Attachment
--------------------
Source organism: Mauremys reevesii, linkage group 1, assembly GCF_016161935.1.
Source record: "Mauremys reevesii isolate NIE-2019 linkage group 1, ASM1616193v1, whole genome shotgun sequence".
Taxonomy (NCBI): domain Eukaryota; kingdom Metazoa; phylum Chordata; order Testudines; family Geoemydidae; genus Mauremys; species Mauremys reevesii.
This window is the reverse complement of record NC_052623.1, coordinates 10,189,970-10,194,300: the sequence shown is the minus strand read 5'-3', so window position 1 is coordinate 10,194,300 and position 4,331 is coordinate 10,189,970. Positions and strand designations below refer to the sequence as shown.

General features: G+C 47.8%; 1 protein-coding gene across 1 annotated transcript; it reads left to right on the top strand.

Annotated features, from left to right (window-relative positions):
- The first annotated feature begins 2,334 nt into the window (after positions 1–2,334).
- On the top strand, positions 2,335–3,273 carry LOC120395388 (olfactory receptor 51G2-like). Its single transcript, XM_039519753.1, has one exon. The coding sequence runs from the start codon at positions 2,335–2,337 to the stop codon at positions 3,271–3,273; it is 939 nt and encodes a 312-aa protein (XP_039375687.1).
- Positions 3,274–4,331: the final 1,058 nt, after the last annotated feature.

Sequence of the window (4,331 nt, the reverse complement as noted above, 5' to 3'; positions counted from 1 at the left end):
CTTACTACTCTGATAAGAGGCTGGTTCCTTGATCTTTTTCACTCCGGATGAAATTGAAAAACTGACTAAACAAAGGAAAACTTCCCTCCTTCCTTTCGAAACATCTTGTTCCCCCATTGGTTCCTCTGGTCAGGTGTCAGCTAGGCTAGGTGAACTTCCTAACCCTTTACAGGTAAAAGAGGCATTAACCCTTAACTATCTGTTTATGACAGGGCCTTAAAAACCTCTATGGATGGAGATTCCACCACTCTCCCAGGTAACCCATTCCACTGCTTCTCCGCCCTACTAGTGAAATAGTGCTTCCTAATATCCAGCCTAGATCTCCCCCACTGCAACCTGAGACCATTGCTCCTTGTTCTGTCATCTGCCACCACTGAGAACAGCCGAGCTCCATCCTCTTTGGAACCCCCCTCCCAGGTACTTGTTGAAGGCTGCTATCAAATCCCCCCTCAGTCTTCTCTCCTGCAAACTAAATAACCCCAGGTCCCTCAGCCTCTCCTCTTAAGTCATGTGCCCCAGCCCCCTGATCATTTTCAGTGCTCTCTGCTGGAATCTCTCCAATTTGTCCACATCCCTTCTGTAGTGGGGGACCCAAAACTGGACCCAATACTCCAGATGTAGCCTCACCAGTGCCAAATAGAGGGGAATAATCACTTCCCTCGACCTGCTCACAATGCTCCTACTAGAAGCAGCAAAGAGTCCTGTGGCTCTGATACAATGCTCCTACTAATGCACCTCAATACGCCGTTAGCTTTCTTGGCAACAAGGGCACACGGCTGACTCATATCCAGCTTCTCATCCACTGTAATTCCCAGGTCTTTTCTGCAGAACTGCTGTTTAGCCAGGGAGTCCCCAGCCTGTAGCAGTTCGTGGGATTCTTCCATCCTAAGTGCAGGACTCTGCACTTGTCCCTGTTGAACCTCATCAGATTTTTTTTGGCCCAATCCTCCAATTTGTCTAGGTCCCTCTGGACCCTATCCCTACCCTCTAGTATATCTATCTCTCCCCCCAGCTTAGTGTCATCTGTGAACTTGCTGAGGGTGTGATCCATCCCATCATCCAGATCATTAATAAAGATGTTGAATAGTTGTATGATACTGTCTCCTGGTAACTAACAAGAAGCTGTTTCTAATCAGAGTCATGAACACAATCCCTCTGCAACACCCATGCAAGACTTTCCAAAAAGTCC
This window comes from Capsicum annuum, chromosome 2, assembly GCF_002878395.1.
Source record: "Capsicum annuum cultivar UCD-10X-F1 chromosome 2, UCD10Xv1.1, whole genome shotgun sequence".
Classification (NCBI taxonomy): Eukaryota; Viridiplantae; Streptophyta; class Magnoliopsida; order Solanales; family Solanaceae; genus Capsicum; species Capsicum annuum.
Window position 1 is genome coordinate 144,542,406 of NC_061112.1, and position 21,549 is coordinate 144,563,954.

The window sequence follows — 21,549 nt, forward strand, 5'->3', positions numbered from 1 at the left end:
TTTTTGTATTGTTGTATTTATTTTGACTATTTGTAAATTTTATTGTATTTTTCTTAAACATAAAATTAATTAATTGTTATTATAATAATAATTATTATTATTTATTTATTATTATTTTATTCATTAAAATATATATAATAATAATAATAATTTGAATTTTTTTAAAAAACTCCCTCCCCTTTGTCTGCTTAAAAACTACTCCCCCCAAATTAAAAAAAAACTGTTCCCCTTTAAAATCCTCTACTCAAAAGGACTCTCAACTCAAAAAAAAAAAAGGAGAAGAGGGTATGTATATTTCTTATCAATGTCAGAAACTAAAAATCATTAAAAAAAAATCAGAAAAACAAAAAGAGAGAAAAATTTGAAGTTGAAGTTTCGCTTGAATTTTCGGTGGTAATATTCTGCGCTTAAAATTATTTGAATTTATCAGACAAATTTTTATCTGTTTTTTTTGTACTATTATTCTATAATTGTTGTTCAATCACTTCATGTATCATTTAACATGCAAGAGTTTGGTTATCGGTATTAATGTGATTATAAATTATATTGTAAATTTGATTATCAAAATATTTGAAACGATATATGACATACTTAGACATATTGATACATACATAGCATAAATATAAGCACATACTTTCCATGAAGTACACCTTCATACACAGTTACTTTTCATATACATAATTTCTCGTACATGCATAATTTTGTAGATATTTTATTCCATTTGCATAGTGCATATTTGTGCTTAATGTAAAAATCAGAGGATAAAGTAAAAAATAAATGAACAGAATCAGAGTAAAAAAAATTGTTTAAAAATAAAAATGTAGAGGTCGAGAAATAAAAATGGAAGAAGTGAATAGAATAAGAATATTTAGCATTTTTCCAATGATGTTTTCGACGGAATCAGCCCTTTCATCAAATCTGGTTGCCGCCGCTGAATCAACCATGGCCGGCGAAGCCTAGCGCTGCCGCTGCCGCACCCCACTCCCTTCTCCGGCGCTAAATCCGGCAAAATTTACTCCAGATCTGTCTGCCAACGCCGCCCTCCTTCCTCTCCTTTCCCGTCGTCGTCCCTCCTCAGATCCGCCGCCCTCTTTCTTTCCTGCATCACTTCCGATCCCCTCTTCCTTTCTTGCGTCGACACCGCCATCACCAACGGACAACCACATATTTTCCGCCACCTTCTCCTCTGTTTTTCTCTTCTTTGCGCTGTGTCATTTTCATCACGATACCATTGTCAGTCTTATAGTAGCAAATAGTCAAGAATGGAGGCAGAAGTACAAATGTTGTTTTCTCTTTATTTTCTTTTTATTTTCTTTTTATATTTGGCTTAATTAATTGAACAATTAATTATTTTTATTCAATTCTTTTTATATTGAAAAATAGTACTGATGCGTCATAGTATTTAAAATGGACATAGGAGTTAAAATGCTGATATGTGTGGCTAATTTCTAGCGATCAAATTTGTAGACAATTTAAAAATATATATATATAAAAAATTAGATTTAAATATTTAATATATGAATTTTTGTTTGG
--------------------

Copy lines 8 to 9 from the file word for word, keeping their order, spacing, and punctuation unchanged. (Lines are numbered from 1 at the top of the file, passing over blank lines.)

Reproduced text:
- On the top strand, positions 2,335–3,273 carry LOC120395388 (olfactory receptor 51G2-like). Its single transcript, XM_039519753.1, has one exon. The coding sequence runs from the start codon at positions 2,335–2,337 to the stop codon at positions 3,271–3,273; it is 939 nt and encodes a 312-aa protein (XP_039375687.1).
- Positions 3,274–4,331: the final 1,058 nt, after the last annotated feature.